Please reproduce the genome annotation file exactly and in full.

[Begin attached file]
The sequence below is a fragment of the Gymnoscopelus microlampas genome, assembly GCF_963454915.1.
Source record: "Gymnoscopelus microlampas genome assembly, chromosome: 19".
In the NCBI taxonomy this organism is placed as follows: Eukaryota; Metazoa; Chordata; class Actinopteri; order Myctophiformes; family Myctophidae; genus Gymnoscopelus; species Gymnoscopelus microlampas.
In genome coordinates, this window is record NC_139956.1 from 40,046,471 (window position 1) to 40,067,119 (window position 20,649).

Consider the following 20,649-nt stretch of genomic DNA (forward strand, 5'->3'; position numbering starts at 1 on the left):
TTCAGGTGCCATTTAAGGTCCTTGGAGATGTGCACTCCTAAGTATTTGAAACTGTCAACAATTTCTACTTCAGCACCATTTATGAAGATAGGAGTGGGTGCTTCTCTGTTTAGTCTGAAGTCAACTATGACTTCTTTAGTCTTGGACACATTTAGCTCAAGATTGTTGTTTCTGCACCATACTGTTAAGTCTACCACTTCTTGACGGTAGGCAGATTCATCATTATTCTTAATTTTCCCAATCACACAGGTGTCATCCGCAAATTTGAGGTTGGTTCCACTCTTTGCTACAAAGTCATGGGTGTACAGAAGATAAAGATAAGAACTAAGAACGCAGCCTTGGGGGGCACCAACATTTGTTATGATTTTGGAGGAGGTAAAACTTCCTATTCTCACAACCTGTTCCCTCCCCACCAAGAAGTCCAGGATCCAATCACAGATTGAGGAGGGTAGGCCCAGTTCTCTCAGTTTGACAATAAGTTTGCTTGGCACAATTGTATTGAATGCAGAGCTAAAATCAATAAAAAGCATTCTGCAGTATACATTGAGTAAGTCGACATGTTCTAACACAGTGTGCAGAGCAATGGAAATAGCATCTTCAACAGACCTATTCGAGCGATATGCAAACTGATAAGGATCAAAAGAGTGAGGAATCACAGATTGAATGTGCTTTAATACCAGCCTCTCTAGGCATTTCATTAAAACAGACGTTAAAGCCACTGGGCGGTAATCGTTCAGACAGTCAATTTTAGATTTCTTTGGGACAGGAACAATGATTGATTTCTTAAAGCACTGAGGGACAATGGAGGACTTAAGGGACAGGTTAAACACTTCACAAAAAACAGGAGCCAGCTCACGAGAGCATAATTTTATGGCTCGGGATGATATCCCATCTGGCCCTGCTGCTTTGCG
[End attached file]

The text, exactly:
The sequence below is a fragment of the Gymnoscopelus microlampas genome, assembly GCF_963454915.1.
Source record: "Gymnoscopelus microlampas genome assembly, chromosome: 19".
In the NCBI taxonomy this organism is placed as follows: Eukaryota; Metazoa; Chordata; class Actinopteri; order Myctophiformes; family Myctophidae; genus Gymnoscopelus; species Gymnoscopelus microlampas.
In genome coordinates, this window is record NC_139956.1 from 40,046,471 (window position 1) to 40,067,119 (window position 20,649).

Consider the following 20,649-nt stretch of genomic DNA (forward strand, 5'->3'; position numbering starts at 1 on the left):
TTCAGGTGCCATTTAAGGTCCTTGGAGATGTGCACTCCTAAGTATTTGAAACTGTCAACAATTTCTACTTCAGCACCATTTATGAAGATAGGAGTGGGTGCTTCTCTGTTTAGTCTGAAGTCAACTATGACTTCTTTAGTCTTGGACACATTTAGCTCAAGATTGTTGTTTCTGCACCATACTGTTAAGTCTACCACTTCTTGACGGTAGGCAGATTCATCATTATTCTTAATTTTCCCAATCACACAGGTGTCATCCGCAAATTTGAGGTTGGTTCCACTCTTTGCTACAAAGTCATGGGTGTACAGAAGATAAAGATAAGAACTAAGAACGCAGCCTTGGGGGGCACCAACATTTGTTATGATTTTGGAGGAGGTAAAACTTCCTATTCTCACAACCTGTTCCCTCCCCACCAAGAAGTCCAGGATCCAATCACAGATTGAGGAGGGTAGGCCCAGTTCTCTCAGTTTGACAATAAGTTTGCTTGGCACAATTGTATTGAATGCAGAGCTAAAATCAATAAAAAGCATTCTGCAGTATACATTGAGTAAGTCGACATGTTCTAACACAGTGTGCAGAGCAATGGAAATAGCATCTTCAACAGACCTATTCGAGCGATATGCAAACTGATAAGGATCAAAAGAGTGAGGAATCACAGATTGAATGTGCTTTAATACCAGCCTCTCTAGGCATTTCATTAAAACAGACGTTAAAGCCACTGGGCGGTAATCGTTCAGACAGTCAATTTTAGATTTCTTTGGGACAGGAACAATGATTGATTTCTTAAAGCACTGAGGGACAATGGAGGACTTAAGGGACAGGTTAAACACTTCACAAAAAACAGGAGCCAGCTCACGAGAGCATAATTTTATGGCTCGGGATGATATCCCATCTGGCCCTGCTGCTTTGCG